Within minutes of Yevgeny Prigozhin’s private jet crashing to earth, Russian spin doctors were turning to the familiar task of waving away allegations of murder.
“The West is removing the man who began to establish order in Africa,” read one comment traced to an organised “troll farm“.
A suggestion of “careless handling of ammunition” was leaked to Russian military-adjacent outlet Mash. Questions circulated about whether this was even the Wagner leader’s plane.
For veteran Russia watchers, this was déjà vu. Aric Toler of investigative outlet Bellingcat drew parallels with the 2014 MH17 plane crash, which his organisation helped to prove was shot down by Russian separatists.
Russian officials and outriders advanced several competing explanations for that crash, which killed 298 civilians, including that it was downed by a Ukrainian jet, or a terror attack, or that the entire incident had been staged with corpses planted at the site.
The method was dubbed the “firehose of falsehood” model, sowing doubt and confusion through contradictory explanations, later adapted by Donald Trump’s former adviser Steve Bannon into “flooding the zone with shit”.
MH17 was not an isolated case. “Sometimes it seems as if running a good cover-up is the main job of the Kremlin,” said then Prime Minister Boris Johnson in the aftermath of the Salisbury case in 2018, accusing Russia of having “invented 29 separate theories” to explain the poisonings.
Among them were claims that the Russian emigrants were poisoned by the British government, that they were suffering from food poisoning, and that they were never poisoned at all.
When Russian dissident Alexei Navalny was almost killed by a dose of the lethal nerve agent Novichok in 2020, Russian authorities disputed the findings from the laboratory.
The apparent assassination of Prigozhin marks a change of approach, suggests Anton Barbashin, editorial director of Russian political analysis journal Riddle.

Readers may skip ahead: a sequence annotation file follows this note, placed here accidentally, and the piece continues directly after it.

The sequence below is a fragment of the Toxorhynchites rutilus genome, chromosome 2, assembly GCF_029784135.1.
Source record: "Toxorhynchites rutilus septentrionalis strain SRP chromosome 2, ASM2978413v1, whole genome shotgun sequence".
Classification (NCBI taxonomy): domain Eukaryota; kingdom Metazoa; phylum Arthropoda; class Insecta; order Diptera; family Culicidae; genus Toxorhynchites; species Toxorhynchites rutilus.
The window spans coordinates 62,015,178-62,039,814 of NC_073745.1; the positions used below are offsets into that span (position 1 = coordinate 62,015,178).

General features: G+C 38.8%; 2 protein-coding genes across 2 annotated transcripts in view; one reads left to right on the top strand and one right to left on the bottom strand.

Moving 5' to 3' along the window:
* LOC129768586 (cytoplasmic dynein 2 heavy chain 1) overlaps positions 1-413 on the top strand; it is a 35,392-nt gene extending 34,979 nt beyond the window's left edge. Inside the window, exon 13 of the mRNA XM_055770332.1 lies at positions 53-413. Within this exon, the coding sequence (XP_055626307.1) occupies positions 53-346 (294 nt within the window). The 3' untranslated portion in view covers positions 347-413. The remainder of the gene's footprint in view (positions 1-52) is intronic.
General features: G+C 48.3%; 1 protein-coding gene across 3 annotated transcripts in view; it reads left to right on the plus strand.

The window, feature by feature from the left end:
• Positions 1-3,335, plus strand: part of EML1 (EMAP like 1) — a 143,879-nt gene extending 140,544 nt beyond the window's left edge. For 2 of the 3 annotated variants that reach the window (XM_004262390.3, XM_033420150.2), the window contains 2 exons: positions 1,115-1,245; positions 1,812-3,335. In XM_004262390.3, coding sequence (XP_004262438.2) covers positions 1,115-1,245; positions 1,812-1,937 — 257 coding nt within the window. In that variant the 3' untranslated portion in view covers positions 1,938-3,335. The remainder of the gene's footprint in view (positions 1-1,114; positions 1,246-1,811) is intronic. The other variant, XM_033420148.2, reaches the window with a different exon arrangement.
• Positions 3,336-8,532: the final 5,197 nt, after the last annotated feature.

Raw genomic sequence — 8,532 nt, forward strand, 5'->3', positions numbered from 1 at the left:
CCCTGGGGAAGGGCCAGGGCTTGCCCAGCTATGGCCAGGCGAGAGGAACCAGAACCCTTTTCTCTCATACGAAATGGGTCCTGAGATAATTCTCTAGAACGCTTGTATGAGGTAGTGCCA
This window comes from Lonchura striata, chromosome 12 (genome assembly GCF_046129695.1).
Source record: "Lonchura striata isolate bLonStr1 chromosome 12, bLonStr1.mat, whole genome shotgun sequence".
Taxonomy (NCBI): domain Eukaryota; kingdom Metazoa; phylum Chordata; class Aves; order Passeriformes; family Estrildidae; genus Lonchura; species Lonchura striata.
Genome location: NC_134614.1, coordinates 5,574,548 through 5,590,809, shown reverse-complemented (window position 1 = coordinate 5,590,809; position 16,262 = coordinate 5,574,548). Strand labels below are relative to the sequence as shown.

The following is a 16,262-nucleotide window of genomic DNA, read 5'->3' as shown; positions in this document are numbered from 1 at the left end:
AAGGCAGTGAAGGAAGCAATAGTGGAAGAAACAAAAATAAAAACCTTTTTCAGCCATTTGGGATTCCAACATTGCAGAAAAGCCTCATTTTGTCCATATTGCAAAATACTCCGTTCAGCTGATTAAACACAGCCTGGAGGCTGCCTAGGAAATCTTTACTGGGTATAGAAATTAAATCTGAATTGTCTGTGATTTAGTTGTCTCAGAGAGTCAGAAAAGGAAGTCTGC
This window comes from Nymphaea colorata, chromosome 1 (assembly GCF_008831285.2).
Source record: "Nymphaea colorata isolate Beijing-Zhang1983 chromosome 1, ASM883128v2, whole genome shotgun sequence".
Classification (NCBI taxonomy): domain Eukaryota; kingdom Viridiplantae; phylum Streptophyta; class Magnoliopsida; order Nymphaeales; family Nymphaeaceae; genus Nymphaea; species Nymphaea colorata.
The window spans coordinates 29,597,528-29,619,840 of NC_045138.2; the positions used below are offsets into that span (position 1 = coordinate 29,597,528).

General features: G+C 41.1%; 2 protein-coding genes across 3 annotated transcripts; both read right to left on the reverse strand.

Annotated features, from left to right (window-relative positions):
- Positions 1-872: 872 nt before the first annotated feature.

“This type of elimination of enemies is a first since Stalin’s time,” he told i. “This was done in a way that everyone knows who did it among people that follow news… Putin is not hiding it, otherwise they would have killed him in Africa or with poison and not with nine other people.”
This murder contained a message to any potential rivals to think again, the analyst suggests, but notes that there is a quite different approach with the domestic public “to downplay the importance, and limit coverage”.
Visible traces of Prigozhin are being rapidly erased. The sign outside Wagner’s headquarters was taken down on Friday, following the group’s advertising and recruitment posters. Russia’s Channel One devoted 40 seconds to the crash on the night it occurred as the 14th item of its primetime bulletin.
The Kremlin has condemned suggestions of its responsibility as a “complete lie”, but without advancing any alternative explanation for the crash.
Russian propagandists are likely to have a mixture of methods in their response, says Dr Thomas Colley, a propaganda specialist and senior lecturer in Defence and International Affairs at the Royal Military Academy, Sandhurst.
“They will want to avoid drawing attention to Prigozhin as much as they can,” he told i, noting that discussion of the Wagner mutiny in June swiftly vanished from state media.
“Russia might also play the game of multiple narratives to sow a bit of uncertainty,” he added, suggesting this could be achieved via sympathisers abroad.
“They don’t need to start a lot of that themselves. American right-wing media and various websites will be speculating about who shot down Prigozhin’s plane and blaming the CIA or whoever.”
Simultaneously downplaying the incident while providing various outlandish explanations for it is geared towards the same goal.
“The core message is that Putin is untouchable and Russia is united,” said Dr Colley.